Pittsburgh Airport reopens to non-travelers

Pittsburgh Airport interior by John Marino via Flickr/CC-BY 2.0.

Pittsburgh International Airport is welcoming everyone into the terminal. After more than a decade of restricted access for only ticketed passengers the airport – in cooperation with the TSA – is arranging for visitors to access the Airport Airmall for shopping or to be at the gate to see off outbound travelers or meet inbound passengers.

The MyPITpass program is a pilot effort launching 5 September 2017 with limited hours (9-5). The airport authority says it will measure utilization and judge expansion to other times based on demand.

Those wishing to use the service will present themselves to a dedicated desk in the ticket counter area where they will present ID to have a gate pass issued. They will then pass through the TSA checkpoint, subject to the same rules as everyone else, before gaining access to the terminal. While receiving TSA PreCheck is theoretically possible if the Known Traveller Number is supplied it is unlikely that the airport will build that in to its initial implementation.

The program launch was attended by the local Congressman, Tim Murphy, who spoke more about the human side of the policy than the commerce impact:

I remember the era and the day when you would see someone off at the gate. Perhaps you were greeting a grandparent coming to town who you hadn’t seen for years. Perhaps you are welcoming home a soldier who has been off to war for several months. It should be the point where they step off the plane that the family the loved ones, the spouse the children are there to say hello. We have not been able to have that in the USA for well over a decade. That’s going to change in Pittsburgh.

Not that I expect people will be driving out to the airport just to go shopping, but a few extra visitors in the terminal likely mean incremental revenue for the merchants. That’s good news for an airport that has struggled since losing its role as a hub for US Airways. This won’t fully reverse those problems but every little bit helps. And if the new policy can help bring back a sense of normalcy rather than militarization at airports that’s probably a good thing, too. Then again, it might just mean longer lines for everyone if the TSA doesn’t staff for the demand, a longstanding problem for the agency and passengers.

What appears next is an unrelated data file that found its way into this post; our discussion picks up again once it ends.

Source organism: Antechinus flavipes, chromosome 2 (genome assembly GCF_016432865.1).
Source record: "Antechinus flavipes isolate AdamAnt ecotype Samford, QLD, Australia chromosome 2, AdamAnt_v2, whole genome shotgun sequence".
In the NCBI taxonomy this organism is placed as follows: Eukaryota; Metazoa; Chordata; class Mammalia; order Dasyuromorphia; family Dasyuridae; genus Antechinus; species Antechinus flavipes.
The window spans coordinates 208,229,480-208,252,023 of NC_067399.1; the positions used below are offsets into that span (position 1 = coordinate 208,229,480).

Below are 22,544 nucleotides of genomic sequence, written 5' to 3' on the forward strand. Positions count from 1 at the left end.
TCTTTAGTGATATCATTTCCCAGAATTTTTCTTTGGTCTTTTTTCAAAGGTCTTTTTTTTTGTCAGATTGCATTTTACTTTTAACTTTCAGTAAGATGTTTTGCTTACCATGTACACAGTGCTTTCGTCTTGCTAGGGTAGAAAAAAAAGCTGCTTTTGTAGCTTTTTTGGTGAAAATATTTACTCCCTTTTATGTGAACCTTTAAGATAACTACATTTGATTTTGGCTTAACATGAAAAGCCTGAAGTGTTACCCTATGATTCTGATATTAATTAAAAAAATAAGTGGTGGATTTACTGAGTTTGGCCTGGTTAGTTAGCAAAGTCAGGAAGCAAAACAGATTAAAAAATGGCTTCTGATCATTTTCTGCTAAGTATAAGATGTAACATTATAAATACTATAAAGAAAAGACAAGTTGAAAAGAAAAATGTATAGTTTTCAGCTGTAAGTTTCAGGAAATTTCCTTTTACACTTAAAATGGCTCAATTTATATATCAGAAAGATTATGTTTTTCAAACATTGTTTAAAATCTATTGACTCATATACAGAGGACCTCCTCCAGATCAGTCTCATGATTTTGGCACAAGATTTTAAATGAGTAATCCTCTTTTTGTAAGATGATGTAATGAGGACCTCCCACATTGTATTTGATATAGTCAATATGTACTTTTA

Header image: Pittsburgh Airport interior by John Marino via Flickr/CC-BY 2.0.

Never miss another post: Sign up for email alerts and get only the content you want direct to your inbox.

Seth Miller

I'm Seth, also known as the Wandering Aramean. I was bit by the travel bug 30 years ago and there's no sign of a cure. I fly ~200,000 miles annually; these are my stories. You can connect with me on Twitter, Facebook, and LinkedIn.


  1. Will folks really utilize this for anything other than taking someone to the gate? And in that aspect, it’s just easier to book a refundable ticket. No need to deal with anyone at a counter at PIT, can get PreCheck with it, etc

    1. Yes, I expect people will.

      The vast majority of people don’t want to put the cash outlay on a CC for a fully refundable ticket or even really know that such is possible. Also, most people respect the rules in place and that is a clear violation.

    2. I’ve done the refundable thing once to get a specific shot for the news, and nearly forgot. It’s something that it’s in my bag of options as a last resort. But this, this is much better. Heck, I’d do it just to shoot file photos.

  2. There are some stores in Pittsburgh area that only has one store that happens to be inside the PIT terminal… Some dedicated ones may go with it…

    1. United cut that option out a while back. Now a ticket – any airline – is required for club access. Too many people abusing the system, supposedly.

    2. That is the downside at the larger airports, still can’t get into the clubs without a ticket (would be interested if some of the non-airline clubs have the same rule). However, in somewhere like CHS, it is a matter of in one of the chairs in front of the big windows to do something like that. There used to be a landside restaurant with a good view of the tarmac and a couple of runways, but that went away with the renovations.

    3. At IAH it was so rare an occurrence that I had to have the GG listing for anybody working to believe me.

      We used probably 4-5 times a year, max.

Comments are closed.